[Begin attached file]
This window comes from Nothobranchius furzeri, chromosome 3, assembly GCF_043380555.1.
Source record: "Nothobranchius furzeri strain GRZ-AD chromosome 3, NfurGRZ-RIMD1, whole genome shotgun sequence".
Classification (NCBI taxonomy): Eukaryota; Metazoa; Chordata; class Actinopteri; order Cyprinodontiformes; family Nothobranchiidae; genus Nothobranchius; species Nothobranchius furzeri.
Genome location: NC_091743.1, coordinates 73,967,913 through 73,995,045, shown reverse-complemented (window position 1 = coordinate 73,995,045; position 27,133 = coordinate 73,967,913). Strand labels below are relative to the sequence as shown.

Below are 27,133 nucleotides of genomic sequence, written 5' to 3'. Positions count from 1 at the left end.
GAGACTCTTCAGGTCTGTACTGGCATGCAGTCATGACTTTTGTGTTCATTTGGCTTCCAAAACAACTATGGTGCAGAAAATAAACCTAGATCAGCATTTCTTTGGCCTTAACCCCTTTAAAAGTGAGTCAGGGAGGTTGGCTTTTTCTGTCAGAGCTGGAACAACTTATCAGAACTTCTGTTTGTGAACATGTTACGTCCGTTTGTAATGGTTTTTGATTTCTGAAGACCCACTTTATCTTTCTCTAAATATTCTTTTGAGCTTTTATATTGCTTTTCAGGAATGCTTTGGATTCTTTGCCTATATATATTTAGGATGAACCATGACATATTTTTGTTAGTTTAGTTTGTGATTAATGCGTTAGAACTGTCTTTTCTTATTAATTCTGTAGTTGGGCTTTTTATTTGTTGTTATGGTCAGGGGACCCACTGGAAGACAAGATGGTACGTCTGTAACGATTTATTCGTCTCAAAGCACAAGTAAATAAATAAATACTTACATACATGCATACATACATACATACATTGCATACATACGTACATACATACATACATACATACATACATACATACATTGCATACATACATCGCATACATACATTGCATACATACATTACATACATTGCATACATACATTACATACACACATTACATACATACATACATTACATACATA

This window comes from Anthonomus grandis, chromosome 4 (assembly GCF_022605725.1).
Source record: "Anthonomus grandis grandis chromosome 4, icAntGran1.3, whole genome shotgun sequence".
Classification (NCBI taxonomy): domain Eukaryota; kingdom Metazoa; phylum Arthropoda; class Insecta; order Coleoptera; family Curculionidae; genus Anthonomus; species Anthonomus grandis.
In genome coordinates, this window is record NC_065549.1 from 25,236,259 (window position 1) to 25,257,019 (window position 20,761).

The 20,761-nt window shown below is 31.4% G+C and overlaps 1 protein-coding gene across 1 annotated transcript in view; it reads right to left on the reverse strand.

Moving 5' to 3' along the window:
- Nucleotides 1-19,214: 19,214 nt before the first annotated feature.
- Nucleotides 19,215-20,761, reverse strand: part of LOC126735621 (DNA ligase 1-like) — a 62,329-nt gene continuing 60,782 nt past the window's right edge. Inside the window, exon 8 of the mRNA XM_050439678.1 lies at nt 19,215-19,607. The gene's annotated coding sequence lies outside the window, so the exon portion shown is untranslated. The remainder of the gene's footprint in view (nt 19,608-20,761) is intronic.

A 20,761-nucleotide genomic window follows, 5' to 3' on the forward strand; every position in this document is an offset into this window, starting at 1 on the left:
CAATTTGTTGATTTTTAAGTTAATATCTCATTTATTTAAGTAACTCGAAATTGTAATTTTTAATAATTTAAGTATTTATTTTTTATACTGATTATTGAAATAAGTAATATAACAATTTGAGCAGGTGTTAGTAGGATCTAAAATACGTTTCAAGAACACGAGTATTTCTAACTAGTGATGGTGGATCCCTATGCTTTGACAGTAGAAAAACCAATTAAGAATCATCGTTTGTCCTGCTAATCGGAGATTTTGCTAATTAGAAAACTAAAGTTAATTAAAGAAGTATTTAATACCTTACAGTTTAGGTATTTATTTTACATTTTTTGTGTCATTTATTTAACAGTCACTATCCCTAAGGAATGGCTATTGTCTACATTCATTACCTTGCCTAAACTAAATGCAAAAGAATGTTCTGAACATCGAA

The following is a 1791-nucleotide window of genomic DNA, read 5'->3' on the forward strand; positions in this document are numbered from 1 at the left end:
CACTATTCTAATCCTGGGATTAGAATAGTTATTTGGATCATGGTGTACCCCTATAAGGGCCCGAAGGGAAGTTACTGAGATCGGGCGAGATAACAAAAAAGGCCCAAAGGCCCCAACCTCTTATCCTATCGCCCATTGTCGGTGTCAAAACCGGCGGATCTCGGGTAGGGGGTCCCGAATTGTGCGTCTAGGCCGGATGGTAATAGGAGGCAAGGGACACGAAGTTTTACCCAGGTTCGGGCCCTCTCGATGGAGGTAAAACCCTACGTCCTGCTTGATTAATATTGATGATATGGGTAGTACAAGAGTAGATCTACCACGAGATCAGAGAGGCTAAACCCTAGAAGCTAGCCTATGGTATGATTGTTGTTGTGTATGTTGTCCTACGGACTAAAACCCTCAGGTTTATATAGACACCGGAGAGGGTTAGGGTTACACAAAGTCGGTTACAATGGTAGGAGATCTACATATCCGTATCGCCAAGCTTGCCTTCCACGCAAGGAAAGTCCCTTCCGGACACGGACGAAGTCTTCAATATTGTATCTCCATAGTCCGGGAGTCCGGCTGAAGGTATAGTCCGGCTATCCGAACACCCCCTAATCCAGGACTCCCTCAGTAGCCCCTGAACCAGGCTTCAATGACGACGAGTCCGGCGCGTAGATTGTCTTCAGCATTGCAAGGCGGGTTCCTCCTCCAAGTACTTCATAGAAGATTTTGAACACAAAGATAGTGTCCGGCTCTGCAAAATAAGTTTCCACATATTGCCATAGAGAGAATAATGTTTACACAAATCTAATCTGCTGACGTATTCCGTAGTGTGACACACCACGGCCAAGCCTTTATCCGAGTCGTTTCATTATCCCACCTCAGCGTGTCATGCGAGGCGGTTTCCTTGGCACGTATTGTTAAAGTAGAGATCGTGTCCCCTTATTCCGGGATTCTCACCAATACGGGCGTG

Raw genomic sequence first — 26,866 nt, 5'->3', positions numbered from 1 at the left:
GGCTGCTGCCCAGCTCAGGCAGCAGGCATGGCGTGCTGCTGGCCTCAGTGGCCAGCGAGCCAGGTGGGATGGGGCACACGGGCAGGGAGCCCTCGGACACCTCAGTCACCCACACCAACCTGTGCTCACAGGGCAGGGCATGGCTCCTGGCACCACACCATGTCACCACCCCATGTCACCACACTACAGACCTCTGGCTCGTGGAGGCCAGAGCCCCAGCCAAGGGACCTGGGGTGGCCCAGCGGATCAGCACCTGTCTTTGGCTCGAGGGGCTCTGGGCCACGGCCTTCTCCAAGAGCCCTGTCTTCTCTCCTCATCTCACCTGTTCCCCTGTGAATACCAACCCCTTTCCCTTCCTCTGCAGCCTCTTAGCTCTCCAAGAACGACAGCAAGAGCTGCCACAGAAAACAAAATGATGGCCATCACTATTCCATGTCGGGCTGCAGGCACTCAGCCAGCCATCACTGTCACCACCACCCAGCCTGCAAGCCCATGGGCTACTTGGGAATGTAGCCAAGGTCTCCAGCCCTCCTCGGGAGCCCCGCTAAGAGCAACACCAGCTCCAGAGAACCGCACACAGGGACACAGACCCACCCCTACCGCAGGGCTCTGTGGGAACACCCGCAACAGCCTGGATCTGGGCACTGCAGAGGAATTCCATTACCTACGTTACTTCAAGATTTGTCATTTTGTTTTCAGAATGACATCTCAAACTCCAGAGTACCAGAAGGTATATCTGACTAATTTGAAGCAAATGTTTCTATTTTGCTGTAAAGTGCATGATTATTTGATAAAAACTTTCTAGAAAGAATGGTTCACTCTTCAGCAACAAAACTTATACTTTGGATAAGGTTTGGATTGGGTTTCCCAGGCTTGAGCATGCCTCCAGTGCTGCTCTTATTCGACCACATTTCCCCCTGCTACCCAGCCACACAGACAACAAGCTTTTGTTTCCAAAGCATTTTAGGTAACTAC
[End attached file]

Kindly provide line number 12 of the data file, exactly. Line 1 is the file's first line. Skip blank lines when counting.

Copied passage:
Moving 5' to 3' along the window: